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‘I’ll Give Away My Property if Police Gives Evidence of My Son Damaging Public Property’

Saurabh Sharma |
Distraught family members of those killed in firing and left injured seek justice, say their kin had nothing to do with alleged violence in Lucknow.
Mohammad Wakeel's Neighbourhood

Mohammad Wakeel's Neighbourhood

Lucknow: Mohammad Wakeel, 33, is dead. He was killed when a bullet, reportedly from a prohibited .32 bore was pumped into his stomach by an unknown person in Lucknow on December 19. 

Wakeel’s father, Sharfuddin, who is still mourning the death of his only working son says, “My son was innocent. He had gone out to buy some medicine for his seven-month pregnant wife and was shot.”

The distraught father says, “I was not with him. He had come home after driving his e-rickshaw and went out to get things that his wife and mother wanted. We received a phone call at around 1530 hours and the person at the other end told me that Wakeel has been shot,” adding, “We immediately rushed him to the King George Trauma University and later Wakeel was declared dead.”

Denying that his son was part of a protest against the amended Citizenship Act in Lucknow on December 19, Sharfuddin says, “My son was sane enough to know what was right and what was wrong. He did not participate in the protest and was even riding his e-rickshaw that day but had come home after seeing that the city was shut. He was shot in his stomach.”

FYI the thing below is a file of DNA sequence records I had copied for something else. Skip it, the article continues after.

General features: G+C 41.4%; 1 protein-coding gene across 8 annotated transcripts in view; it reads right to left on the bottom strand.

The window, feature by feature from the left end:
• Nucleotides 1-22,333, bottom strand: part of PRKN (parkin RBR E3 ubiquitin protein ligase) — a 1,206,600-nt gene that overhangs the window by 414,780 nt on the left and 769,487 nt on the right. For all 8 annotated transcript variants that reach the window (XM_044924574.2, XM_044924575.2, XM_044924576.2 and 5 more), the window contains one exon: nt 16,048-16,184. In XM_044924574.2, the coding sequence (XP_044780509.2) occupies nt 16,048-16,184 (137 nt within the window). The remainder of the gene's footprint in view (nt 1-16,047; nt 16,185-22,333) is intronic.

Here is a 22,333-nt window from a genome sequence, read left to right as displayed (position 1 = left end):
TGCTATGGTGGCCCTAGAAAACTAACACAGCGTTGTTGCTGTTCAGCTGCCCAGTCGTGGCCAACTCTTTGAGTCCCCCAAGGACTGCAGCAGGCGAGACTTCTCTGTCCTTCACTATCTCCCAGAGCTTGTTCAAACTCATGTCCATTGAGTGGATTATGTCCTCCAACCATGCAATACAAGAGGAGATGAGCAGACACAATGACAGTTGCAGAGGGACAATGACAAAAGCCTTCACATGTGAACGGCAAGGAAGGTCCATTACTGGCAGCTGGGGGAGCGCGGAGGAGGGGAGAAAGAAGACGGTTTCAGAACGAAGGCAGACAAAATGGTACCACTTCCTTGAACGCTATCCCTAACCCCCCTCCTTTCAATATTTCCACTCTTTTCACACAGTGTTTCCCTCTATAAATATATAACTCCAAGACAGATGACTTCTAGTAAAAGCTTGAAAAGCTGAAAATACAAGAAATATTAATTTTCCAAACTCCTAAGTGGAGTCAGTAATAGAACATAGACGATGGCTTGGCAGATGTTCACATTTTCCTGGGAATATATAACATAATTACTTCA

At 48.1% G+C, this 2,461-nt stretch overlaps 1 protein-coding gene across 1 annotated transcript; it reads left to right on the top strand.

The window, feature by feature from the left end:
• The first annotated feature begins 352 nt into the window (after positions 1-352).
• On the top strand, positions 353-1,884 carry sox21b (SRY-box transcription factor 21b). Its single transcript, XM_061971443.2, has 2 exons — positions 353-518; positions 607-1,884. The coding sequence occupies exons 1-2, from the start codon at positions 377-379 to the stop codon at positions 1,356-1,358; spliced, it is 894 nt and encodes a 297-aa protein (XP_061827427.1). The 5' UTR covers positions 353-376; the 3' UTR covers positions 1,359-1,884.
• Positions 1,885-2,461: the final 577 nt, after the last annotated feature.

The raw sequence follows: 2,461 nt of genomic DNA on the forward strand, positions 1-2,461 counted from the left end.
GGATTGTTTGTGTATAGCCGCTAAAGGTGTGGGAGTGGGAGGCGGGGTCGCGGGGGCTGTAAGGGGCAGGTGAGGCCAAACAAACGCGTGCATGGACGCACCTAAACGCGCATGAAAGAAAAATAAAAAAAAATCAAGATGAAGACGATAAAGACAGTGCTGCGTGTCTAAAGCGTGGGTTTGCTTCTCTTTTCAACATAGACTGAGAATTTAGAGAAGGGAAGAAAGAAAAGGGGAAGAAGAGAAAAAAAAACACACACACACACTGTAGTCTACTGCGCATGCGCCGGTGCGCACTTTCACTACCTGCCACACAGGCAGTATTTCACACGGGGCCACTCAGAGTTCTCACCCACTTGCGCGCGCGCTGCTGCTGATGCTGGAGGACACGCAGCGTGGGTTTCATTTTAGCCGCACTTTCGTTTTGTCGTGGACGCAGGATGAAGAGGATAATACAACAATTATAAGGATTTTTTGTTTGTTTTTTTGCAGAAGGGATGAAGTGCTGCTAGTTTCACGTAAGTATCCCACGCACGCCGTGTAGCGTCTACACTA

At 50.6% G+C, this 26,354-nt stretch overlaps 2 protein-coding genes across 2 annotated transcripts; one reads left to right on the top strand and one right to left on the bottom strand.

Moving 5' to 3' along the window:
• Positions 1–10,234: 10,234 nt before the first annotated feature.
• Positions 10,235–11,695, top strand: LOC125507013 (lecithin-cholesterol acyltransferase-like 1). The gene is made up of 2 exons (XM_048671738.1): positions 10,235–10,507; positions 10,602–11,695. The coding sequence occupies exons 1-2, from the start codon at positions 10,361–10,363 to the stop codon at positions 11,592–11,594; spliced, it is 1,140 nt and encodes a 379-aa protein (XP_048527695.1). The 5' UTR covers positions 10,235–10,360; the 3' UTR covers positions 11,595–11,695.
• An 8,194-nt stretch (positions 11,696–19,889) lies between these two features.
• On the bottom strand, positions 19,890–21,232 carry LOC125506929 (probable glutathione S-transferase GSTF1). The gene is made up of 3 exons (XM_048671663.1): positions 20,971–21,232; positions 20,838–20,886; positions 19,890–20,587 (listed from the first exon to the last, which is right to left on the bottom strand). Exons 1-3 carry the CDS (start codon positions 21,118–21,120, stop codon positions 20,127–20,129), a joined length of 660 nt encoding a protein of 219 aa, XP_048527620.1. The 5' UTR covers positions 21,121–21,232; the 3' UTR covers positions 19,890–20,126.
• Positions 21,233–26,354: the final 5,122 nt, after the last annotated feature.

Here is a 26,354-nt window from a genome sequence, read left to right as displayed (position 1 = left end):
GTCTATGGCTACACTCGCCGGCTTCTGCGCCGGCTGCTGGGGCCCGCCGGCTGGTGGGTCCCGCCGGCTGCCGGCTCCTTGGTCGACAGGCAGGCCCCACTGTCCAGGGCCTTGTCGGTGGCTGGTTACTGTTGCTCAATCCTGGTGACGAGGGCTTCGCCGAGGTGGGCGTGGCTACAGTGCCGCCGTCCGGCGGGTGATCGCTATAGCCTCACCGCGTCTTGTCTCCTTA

He said a few people told him that he was shot by a policeman near the Satkhanda police outpost, which was burnt in the protest. “I would have not allowed Wakeel to go out that day if I had even the slightest hint of what was going to happen,” he says with remorse. 

Wakeel_0.jpeg

Wife of Mohammad Wakeel

The inconsolable father says his son was killed in cold blood and the murderer should be given the same punishment, no matter if it is a policeman or someone from the mob. 

 “We have not received any help from the government and we just want justice for my dead son. He was the only bread earner of the family. Who will look after his pregnant wife now? Who will bring bread to feed the family and who will lend me a shoulder when I die?” he asks, adding “We all know our lives will not be the same again.” 

The Story of Jeelani and Shameem 

Mohammad Jeelani, 15, and Mohammad Shameem, 17, are admitted on adjacent beds at the King George Medical University (KGMU) in Lucknow and are undergoing treatment for bullet injuries they received during the alleged violent protest that broke out in Lucknow on December 19. Both sustained bullet injuries in their bowels, say doctors treating him.

“I was hit by a bullet while returning from my aunt's house. I was hit near the Khadra while deboarding an autorickshaw. There was chaos all around and I do not know who shot me. I fainted and when I came back to my senses I was in hospital,” says Jeelani, who is a school student. 

Shameem, who is also school-going, says, “I was shot near the Hussainabad Gate. I called my mother and told her that I had been shot. I was not a part of the mob that indulged in the violence. Someone took me to hospital, I do not know who.” Shameem is still critical but doctors say that he is recuperating.